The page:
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4.6 out of 5 stars64
4.6 out of 5 stars
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on 15 March 2003
... MacDonald Fraser's skill as a writer and a historian are under-represented. "Flash For Freedom", like all the Flashman series, is beautifully written and the way the author has mixed historical fact with fiction is truly sublime. Extensive footnotes referring to the sources of his imagination reveal that MacDonald Fraser is a thorough researcher and emphasise the huge amount of effort that must have gone in to the creating of the series.
And then of course there's Flashy himself, self-confessed rake and poltroon, not to mention unashamed racist and snob. In this current age of political correctness "Flash For Freedom" is unapologetically outrageous; there is enough fuel here to fan the flames of feminist and Christian fury from now to Kingdom Come!
And yet that, maybe, is MacDonald Fraser's point. Through his protaganist's skewed morality he manages to present a vision of human nature that is troubling and thought provoking. Flashman's world was very different to our own but perhaps not that different underneath it all.....
This book is deeply amusing, thoroughly entertaining and a delight to read. Women may be turned off by Harry Flashman's vulgar and immoral nature, but between the enthralling historical narrative his wanton behaviour will no doubt appeal to the baser instincts of blokes everywhere!
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TOP 500 REVIEWERon 15 June 2011
For a long time people had expounded the brilliance of the flashman and the books are damn fine to read, i don't think it needs me or anyone else to write a review saying about the high quality of the writing and characters... but for me the real brilliance comes to the fore when the book is read by the likes of Rupert Penry-Jones.
I love to listen to the Flashman books on audio format when im on holiday, the only issue i have is to make sure i dont start talking like a Victorian cad whilst going to the bar to get a drink.

If you love the books and have not tried the audio format yet do so, i promise you its a whole new way to experience the world of Flashman, and if you are new to the Man...go will love him.
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on 16 March 2011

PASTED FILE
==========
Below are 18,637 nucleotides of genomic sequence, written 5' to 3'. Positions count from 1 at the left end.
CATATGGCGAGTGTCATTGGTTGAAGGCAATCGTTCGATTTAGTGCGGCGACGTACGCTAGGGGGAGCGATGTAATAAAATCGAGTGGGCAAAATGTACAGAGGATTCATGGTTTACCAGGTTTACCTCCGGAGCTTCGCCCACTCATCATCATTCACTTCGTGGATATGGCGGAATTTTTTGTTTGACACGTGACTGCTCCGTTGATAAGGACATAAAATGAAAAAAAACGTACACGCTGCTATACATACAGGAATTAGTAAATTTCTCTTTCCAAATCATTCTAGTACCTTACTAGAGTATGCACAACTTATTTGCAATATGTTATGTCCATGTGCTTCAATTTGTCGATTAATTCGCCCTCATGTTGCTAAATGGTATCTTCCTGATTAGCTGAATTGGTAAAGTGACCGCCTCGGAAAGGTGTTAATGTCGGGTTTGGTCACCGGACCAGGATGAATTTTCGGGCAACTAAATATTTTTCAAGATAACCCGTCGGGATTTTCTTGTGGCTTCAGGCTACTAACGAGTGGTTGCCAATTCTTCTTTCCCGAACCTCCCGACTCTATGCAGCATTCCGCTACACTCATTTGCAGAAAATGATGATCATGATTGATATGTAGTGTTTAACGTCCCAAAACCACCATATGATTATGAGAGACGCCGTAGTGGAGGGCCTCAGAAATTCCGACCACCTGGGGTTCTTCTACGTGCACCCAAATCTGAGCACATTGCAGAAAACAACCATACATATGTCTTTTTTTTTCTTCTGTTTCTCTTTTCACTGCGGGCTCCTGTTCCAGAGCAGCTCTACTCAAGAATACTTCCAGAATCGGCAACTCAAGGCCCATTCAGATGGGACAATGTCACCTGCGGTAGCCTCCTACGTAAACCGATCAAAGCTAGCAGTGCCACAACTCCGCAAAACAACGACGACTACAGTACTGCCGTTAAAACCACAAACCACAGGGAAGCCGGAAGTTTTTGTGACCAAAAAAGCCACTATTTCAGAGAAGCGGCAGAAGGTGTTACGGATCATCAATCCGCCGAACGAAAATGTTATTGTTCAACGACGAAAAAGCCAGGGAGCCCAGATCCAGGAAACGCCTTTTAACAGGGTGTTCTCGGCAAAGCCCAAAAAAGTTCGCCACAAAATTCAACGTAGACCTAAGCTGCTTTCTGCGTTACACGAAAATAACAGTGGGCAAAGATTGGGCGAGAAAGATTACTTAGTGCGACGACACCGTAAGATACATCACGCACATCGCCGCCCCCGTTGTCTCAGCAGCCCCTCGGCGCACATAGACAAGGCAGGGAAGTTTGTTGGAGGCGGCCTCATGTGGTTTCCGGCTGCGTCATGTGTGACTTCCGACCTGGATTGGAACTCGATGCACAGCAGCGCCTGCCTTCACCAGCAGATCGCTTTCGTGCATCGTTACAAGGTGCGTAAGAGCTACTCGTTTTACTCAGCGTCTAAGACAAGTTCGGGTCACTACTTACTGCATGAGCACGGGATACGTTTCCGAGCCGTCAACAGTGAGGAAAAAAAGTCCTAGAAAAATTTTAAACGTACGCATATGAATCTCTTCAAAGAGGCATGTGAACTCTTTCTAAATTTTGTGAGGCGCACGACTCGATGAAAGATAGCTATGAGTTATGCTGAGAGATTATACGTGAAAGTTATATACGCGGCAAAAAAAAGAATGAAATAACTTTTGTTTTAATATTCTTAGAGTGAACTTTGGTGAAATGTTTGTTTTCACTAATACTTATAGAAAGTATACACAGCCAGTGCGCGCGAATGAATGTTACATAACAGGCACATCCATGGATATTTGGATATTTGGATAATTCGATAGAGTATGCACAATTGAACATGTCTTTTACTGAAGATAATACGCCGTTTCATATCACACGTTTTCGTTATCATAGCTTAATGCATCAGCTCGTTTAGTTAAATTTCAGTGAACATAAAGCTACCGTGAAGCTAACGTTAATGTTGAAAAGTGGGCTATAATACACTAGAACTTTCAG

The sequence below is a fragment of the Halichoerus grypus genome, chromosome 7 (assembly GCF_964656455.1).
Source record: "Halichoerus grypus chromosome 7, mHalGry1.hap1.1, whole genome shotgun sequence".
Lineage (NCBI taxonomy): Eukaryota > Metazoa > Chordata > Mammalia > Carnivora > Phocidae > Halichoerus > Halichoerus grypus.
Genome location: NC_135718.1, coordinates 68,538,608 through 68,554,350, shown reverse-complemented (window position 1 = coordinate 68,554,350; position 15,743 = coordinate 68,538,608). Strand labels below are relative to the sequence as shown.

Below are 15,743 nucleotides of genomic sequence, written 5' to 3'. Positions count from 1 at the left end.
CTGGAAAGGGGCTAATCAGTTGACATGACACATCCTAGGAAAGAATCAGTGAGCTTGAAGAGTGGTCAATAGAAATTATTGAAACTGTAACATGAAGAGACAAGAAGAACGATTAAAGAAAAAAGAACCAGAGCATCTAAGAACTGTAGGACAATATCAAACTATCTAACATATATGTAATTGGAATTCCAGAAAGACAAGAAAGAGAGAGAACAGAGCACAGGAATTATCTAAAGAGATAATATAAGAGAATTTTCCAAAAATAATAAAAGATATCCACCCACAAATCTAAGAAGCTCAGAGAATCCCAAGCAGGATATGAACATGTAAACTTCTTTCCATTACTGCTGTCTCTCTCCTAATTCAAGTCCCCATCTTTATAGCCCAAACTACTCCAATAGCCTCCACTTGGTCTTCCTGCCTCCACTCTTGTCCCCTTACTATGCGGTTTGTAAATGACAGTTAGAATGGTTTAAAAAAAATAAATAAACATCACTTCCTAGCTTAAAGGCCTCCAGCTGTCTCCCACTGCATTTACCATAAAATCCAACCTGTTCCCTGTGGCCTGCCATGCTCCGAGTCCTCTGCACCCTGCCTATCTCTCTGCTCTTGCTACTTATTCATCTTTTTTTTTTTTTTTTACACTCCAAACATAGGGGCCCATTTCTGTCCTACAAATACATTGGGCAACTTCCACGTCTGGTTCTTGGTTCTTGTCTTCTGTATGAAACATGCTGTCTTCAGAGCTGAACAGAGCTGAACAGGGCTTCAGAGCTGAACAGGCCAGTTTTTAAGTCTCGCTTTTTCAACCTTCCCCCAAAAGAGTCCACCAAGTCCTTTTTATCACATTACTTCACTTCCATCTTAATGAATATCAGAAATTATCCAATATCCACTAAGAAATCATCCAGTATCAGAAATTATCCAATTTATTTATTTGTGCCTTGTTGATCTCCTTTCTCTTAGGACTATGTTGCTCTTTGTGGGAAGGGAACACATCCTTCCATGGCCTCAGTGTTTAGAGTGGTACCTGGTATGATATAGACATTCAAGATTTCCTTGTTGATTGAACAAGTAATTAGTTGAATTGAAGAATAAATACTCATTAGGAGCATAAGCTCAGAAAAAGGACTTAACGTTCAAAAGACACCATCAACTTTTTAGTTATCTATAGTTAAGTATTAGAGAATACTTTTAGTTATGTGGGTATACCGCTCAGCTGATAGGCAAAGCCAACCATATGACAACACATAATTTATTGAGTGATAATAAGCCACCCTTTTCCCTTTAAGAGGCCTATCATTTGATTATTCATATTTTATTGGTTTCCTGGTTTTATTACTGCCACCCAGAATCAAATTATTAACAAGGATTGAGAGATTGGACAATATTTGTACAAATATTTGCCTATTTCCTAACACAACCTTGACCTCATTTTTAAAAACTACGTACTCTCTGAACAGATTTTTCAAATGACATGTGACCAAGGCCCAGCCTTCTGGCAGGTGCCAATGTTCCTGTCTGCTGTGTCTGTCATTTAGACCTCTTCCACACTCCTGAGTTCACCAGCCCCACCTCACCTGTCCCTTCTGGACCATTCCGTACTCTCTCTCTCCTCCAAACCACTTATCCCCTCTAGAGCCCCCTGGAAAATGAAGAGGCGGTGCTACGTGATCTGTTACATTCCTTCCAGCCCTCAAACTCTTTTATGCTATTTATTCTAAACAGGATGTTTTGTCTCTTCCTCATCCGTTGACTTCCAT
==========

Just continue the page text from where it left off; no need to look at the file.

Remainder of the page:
He just can't stay out of trouble for two minutes can he? A misdemeanour here and another one there and he's sent packing half way across the world! And what a trek this time around; slaving in Africa and a bid for escape which spans the length of most of the southern states in America.

This is a book which certainly focuses the reader's attention on central themes of slavery and escape. Flashman is a through and through racist and as a result, there is a lot of racist language used throughout the book. Yet in this instance, in order to fully convey his personality and attitude towards others, the language is necessary because without it, it wouldn't be Flashman or representative of the period. I mention it only to give an advance warning if such language is likely to offend.

The book whilst being a fictional novel gave a fascinating description of the slave trade and of the various loopholes and anomalies which the unscrupulous used to traffic people across the globe and indeed across America itself. The book is meticulously researched and I found the notes at the back, almost as interesting as the story (but not quite). I always find I learn something new when I read the Flashman books as they are packed with fascinating history facts and incidents.

If you enjoy the Flashman books, you'll certainly enjoy this one. Be prepared to strap yourself in and chase after Flashy as he attempts to extricate his notorious hide from several perilously sticky situations!

Superb historical fiction.
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I'm one of the few to have actualy read the book and listened to the CDs.
The book is brilliant, fabulous details, great notes and a swift no words wasted read.
The CD book is wonderful that never overstays its 5CD 6 hours listening at all.
Now that's the problem. It's abridged and a whole lot of the book was missed out for example the fabulous detail of Flash's stay on the slave plantation and importantly the interplay between Cassy towards the book's end and their chase from imprisonment is abridged and as an avid reader I miss that detail. If you compare this book with Flashman on the March you will see what I mean.
However if ever a set of books were written to be spoken the Flashman Papers are the tops.
Rupert Perry Jones does a brilliant job, well spoken, great characterisation of the voices especiallt Abraham Lincoln who makes an early entry into the Flashman world (If only the Flashman in the American Civil War had been written what a read that would be with all the hints given here and in Flashman and the Redskins!)
The CDs fairly chug along at a gallop and make a very satisfying car journey wonderful.

You finish the CDs with regret that the tale has ended not the relief you get from some marathom books that overstay their welcome.

Sheer brilliance in a box.
Buy it.
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on 12 January 2010
Having thoroughly enjoyed the first two Flashman offerings I expected more of the same and I was not disappointed. In this tale we see Flashy run from the Amazon women of Dahomey (modern day Benin) to the free world of a pre-civil war United States.

A very funny book and no matter the situation Flashman's selfish streak wins out in the end. He plays at various times a slave trader, slave smuggler and slave himself. MacDonald Fraser is an inventive writer who combines fact with fiction effortlessly and introduces historical figures to add authenticity to these adventures; Benjamin Disraeli and Abraham Lincoln to name but two.